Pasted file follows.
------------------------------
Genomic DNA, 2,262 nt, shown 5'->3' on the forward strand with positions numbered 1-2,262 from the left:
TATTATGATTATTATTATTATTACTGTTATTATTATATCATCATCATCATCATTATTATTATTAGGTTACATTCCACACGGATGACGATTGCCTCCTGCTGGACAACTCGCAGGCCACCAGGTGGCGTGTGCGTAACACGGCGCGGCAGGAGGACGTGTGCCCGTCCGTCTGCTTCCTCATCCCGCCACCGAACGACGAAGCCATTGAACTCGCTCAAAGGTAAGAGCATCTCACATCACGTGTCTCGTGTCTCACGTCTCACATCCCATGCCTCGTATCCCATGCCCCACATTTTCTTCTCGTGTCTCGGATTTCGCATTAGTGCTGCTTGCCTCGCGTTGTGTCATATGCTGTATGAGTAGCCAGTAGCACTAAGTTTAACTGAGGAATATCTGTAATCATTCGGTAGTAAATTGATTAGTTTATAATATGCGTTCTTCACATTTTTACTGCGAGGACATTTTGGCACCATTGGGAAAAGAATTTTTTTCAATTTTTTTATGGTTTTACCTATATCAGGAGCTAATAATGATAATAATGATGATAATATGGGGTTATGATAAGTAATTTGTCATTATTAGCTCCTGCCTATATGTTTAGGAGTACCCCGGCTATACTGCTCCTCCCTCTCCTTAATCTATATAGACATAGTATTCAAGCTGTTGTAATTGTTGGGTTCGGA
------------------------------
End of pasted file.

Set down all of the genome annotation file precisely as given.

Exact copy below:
Genomic DNA, 2,262 nt, shown 5'->3' on the forward strand with positions numbered 1-2,262 from the left:
TATTATGATTATTATTATTATTACTGTTATTATTATATCATCATCATCATCATTATTATTATTAGGTTACATTCCACACGGATGACGATTGCCTCCTGCTGGACAACTCGCAGGCCACCAGGTGGCGTGTGCGTAACACGGCGCGGCAGGAGGACGTGTGCCCGTCCGTCTGCTTCCTCATCCCGCCACCGAACGACGAAGCCATTGAACTCGCTCAAAGGTAAGAGCATCTCACATCACGTGTCTCGTGTCTCACGTCTCACATCCCATGCCTCGTATCCCATGCCCCACATTTTCTTCTCGTGTCTCGGATTTCGCATTAGTGCTGCTTGCCTCGCGTTGTGTCATATGCTGTATGAGTAGCCAGTAGCACTAAGTTTAACTGAGGAATATCTGTAATCATTCGGTAGTAAATTGATTAGTTTATAATATGCGTTCTTCACATTTTTACTGCGAGGACATTTTGGCACCATTGGGAAAAGAATTTTTTTCAATTTTTTTATGGTTTTACCTATATCAGGAGCTAATAATGATAATAATGATGATAATATGGGGTTATGATAAGTAATTTGTCATTATTAGCTCCTGCCTATATGTTTAGGAGTACCCCGGCTATACTGCTCCTCCCTCTCCTTAATCTATATAGACATAGTATTCAAGCTGTTGTAATTGTTGGGTTCGGA